Sunday June 24, 2012
As ‘told to’ JENNY WILLIAMS
MAMA liked the song From A Jack To A King, and I suppose it fits my life so well. I went from being a vagrant wandering the streets of Kelana Jaya, Selangor, to a princess. This is my story.
I remember walking aimlessly, searching for any scraps that would fill my belly. Even discarded durian skin looked tempting! I thought to myself: Is this my destiny? Why was no one willing to take me in? Was it my matted fur and bad odour?
I was so caught up in my despair that I failed to notice the bus – and I would have met an early death if not for my rescuer who pulled me away by the scruff of my neck.
Seeing that I was starving and uncared for, she took me home. As she placed me down I immediately stood on my back legs and clasped my paws together (just like I would see Mama do later, when she prayed) and ran around the garden, hoping for a miracle.
My prayers were answered. I was taken to the vet the next morning for a thorough check-up and grooming. In a few short months I could hardly recognise myself. I was no longer a dirty stray to be pelted with stones ... I had become Snowy!
I spent many Christmases and happy times with Mama and Papa. I was extremely pampered, to the envy even of humans – you name it, I had it all.
Time went by and the years caught up with me. My vision blurred but the cataracts could not be taken out because of my age. Mama said, “It’s OK, I will be your eyes. Don’t worry, you can use your nose to move around too.”
I tried that, but soon my legs started to give out. Papa would massage them daily as advised by Dr Prem, my most caring vet. Eventually I could not even stand up, and Mama never left me alone especially at night. She would clean me up as soon as she came home from work. I was her priority above all else.
There were those who advised Mama to have me put to sleep to end what they presumed was my suffering. Mama always sought advice from Dr Prem, who believed it was necessary only when there is extreme suffering and the choice would not be hers any more.
Dear Dr Prem patiently taught Mama the finer points of being a caregiver. She was my eyes, my legs, my all.
Just as Mama thought everything was fine I took a turn for the worse. I lost my appetite. Poor Mama cooked all my favourite foods but I turned them all down. Panic and fear gripped her heart and I could see the tears welling up in her eyes.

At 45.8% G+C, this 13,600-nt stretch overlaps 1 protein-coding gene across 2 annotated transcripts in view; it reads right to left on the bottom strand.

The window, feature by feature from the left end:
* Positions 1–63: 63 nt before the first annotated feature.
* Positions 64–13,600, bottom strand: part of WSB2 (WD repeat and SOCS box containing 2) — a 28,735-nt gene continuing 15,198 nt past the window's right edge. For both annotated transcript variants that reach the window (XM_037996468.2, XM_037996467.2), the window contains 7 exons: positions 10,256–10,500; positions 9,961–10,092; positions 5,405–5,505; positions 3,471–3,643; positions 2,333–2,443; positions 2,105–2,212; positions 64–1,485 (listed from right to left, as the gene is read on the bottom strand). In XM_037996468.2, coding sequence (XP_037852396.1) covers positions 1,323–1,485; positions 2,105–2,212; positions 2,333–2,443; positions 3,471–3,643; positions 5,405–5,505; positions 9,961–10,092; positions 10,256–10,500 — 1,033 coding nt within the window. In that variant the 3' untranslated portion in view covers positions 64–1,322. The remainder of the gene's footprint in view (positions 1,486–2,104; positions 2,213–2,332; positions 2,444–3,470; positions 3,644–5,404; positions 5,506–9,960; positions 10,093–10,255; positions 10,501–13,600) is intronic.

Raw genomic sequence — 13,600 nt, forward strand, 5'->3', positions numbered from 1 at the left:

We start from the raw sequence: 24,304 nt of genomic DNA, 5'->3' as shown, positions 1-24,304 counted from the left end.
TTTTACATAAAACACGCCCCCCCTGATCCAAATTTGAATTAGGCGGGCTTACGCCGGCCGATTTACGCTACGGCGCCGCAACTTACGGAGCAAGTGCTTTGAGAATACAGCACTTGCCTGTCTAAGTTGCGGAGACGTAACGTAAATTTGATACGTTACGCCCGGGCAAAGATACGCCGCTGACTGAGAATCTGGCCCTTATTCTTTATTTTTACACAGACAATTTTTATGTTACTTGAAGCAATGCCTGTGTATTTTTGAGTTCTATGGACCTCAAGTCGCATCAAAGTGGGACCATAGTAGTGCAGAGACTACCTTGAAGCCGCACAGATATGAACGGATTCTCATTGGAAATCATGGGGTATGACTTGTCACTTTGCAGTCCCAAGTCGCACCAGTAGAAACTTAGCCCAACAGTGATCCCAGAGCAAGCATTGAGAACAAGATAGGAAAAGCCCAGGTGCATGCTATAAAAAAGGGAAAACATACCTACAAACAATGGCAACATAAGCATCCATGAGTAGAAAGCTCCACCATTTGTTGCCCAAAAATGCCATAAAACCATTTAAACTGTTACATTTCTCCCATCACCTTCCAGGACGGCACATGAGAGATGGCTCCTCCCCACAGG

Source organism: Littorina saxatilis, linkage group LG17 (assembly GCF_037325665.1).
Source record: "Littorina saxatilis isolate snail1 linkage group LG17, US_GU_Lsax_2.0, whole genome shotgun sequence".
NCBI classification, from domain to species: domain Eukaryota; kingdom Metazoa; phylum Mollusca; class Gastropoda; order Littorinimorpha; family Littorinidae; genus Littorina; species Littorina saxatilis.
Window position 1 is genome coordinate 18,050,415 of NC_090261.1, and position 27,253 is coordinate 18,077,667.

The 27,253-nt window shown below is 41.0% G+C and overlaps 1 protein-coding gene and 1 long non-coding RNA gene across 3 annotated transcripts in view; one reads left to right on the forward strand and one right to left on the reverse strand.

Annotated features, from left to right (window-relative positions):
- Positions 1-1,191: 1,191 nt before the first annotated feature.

Dr Prem did a test and the results confirmed it: my kidneys were failing fast and I was in bad shape. Mama asked if I was in pain and dying. His reply brought more tears to her eyes. He gave me more medication and a jab for my pain.
Mama took me home.
My final hours
She stays by my side, trying to feed me with a syringe, wetting my lips with drops of water. I respond just to make her a little happy. I give a sudden yelp and throw up and both of us realise the time has come.
Dr Prem tells her over the telephone to keep me comfortable so that I can go peacefully, as was her wish. She is up the whole night, changing my bedding whenever I throw up. I hear her gently speaking all the names of the family, saying how much they love me, but I know I must leave them soon.
11.15am: I am finding it hard to breathe though I know Mama is still there. I want to wait for Papa to return, Papa who was with me in the mornings and afternoons when Mama went to work, but I cannot hang on.
Mama, please thank my rescuer, my sister Sharon; and my cousin Georgie who stayed with us through the night. Remember what Dr Prem said: “In sickness and in health, till death do us part; there is no difference between man and animal.”
11.20am: Thank you, Mama, for the wonderful life and the unflagging love you showed to this stray. Goodbye.
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